that the mind begins as a blank slate.

According to this notion, everything that we are and all of our knowledge is determined by our
experience.

Empiricists take the position that all or most behaviors and characteristics result from
learning. Behaviorism is a good example of a theory rooted in empiricism. The behaviorists believe that
all actions and behaviors are the results of conditioning. Theorists such as John B. Watson believed that
people could be trained to do and become anything, regardless of their genetic background.

Examples of Nature Versus Nurture

For example, when a person achieves tremendous academic success, did they do so because they are
genetically predisposed to be successful or is it a result of an enriched environment? If a man abuses his
wife and kids, is it because he was born with violent tendencies or is it something he learned by
observing his own parent's behavior?

A few examples of biologically determined characteristics (nature) include certain genetic diseases, eye
color, hair color, and skin color.

Other things like life expectancy and height have a strong biological component, but they are also
influenced by environmental factors and lifestyle.
An example of a nativist theory within psychology is Chomsky's concept of a language acquisition device
(or LAD). According to this theory, all children are born with an instinctive mental capacity that allows
them to both learn and produce language.

Some characteristics are tied to environmental influences. How a person behaves can be linked to
influences such as parenting styles and learned experiences. For example, a child might learn through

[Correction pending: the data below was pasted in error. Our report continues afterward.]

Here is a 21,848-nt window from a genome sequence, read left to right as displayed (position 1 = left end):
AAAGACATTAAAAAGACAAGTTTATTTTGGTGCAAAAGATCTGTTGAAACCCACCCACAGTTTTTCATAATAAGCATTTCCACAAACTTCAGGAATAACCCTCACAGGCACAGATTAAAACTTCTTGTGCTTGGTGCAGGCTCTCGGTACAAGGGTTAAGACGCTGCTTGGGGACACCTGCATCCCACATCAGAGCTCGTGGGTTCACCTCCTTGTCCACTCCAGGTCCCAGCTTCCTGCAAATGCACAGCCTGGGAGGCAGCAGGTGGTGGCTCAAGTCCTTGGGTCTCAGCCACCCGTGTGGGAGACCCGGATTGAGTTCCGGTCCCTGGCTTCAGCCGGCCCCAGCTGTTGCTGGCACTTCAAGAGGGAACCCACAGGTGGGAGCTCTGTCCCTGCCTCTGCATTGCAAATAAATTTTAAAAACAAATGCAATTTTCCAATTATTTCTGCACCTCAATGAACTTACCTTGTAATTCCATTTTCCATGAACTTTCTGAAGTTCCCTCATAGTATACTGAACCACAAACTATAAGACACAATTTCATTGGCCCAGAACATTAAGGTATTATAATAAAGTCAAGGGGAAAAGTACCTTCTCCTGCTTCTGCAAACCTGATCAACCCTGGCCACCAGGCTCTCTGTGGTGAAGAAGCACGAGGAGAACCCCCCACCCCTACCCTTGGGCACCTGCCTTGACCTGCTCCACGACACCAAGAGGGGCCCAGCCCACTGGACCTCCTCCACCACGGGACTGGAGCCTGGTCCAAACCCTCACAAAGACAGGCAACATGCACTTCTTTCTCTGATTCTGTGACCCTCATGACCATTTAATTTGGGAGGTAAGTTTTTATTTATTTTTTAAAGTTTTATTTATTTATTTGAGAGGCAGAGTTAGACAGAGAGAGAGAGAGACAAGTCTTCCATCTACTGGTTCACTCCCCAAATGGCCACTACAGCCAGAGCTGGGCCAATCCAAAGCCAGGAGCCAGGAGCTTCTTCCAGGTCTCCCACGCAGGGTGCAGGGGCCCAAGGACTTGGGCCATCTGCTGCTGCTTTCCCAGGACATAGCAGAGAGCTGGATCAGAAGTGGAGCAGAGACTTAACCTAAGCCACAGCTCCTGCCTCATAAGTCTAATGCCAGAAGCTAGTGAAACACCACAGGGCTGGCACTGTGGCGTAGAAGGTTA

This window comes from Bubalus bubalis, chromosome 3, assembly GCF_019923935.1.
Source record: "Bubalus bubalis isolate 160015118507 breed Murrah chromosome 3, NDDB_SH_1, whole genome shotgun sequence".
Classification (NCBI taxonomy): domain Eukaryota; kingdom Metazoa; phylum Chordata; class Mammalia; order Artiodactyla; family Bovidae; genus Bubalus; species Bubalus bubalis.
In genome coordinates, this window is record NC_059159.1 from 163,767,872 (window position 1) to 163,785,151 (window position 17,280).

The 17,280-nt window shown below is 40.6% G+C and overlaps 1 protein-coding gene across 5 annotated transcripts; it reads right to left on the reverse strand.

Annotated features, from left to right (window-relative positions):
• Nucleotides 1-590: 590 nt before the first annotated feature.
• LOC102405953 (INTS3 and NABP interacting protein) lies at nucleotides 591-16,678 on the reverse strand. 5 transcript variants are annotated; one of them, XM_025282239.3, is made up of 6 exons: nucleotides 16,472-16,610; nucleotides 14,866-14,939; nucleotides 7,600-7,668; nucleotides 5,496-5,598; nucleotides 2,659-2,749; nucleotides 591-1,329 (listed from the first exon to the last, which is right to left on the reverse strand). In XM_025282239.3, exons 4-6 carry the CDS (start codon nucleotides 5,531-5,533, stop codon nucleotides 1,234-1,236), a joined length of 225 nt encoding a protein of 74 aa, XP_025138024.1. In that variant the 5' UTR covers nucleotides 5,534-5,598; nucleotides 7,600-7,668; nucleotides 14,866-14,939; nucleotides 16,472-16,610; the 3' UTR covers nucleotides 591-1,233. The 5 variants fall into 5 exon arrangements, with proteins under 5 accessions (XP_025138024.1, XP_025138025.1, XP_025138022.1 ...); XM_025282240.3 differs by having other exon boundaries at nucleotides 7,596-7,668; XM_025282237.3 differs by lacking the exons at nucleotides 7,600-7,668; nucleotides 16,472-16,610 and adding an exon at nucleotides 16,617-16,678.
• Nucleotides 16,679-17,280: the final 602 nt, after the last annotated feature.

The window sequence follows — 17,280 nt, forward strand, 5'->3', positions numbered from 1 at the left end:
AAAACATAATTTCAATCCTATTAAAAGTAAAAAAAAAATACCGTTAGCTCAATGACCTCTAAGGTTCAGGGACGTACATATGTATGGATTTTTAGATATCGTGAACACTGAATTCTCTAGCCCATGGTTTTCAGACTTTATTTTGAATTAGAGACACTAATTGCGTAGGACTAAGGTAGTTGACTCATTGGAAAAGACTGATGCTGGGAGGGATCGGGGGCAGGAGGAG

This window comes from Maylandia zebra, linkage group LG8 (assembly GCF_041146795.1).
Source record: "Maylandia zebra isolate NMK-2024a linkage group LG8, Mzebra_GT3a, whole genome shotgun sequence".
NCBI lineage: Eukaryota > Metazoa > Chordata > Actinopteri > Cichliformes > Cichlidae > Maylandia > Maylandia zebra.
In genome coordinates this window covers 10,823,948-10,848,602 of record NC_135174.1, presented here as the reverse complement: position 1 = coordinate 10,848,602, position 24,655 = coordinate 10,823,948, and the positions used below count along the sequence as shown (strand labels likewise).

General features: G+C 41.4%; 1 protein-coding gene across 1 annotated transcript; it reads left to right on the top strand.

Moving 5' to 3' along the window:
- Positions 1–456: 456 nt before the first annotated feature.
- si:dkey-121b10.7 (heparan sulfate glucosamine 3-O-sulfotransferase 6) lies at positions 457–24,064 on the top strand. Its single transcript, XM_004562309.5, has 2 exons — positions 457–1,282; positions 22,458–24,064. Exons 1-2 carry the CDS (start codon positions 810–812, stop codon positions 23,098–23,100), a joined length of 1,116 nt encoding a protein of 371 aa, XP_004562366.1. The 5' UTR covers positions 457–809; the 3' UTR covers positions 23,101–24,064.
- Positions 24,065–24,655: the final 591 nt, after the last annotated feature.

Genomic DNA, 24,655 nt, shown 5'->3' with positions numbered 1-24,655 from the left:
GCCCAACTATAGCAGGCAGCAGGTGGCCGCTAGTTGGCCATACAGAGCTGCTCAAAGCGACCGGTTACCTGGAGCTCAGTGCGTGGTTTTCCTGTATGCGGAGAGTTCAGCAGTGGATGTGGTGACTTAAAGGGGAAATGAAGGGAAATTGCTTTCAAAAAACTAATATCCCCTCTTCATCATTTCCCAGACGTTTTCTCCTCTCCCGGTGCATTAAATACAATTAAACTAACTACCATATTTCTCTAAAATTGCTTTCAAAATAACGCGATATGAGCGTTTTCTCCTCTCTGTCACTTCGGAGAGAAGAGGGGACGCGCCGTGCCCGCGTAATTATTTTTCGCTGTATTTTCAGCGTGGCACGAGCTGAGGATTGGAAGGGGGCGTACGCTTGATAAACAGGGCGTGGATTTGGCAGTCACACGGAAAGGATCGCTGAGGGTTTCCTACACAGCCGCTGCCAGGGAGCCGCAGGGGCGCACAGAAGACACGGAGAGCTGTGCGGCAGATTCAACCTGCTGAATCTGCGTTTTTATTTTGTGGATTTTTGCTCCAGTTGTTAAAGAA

observation and reinforcement to say 'please' and 'thank you.' Another child might learn to behave
aggressively by observing older children engage in violent behavior on the playground.

One example of an empiricist theory within psychology is Albert Bandura's social learning theory.
According to the theory, people learn by observing the behavior of others. In his famous Bobo doll
experiment, Bandura demonstrated that children could learn aggressive behaviors simply by observing
another person acting aggressively.

How Nature and Nurture Interact

What researchers do know is that the interaction between heredity and environment is often the most
important factor of all. Kevin Davies of PBS's Nova described one fascinating example of this
phenomenon.

Perfect pitch is the ability to detect the pitch of a musical tone without any reference. Researchers have
found that this ability tends to run in families and believe that it might be tied to a single gene. However,
they've also discovered that possessing the gene alone is not enough to develop this ability. Instead,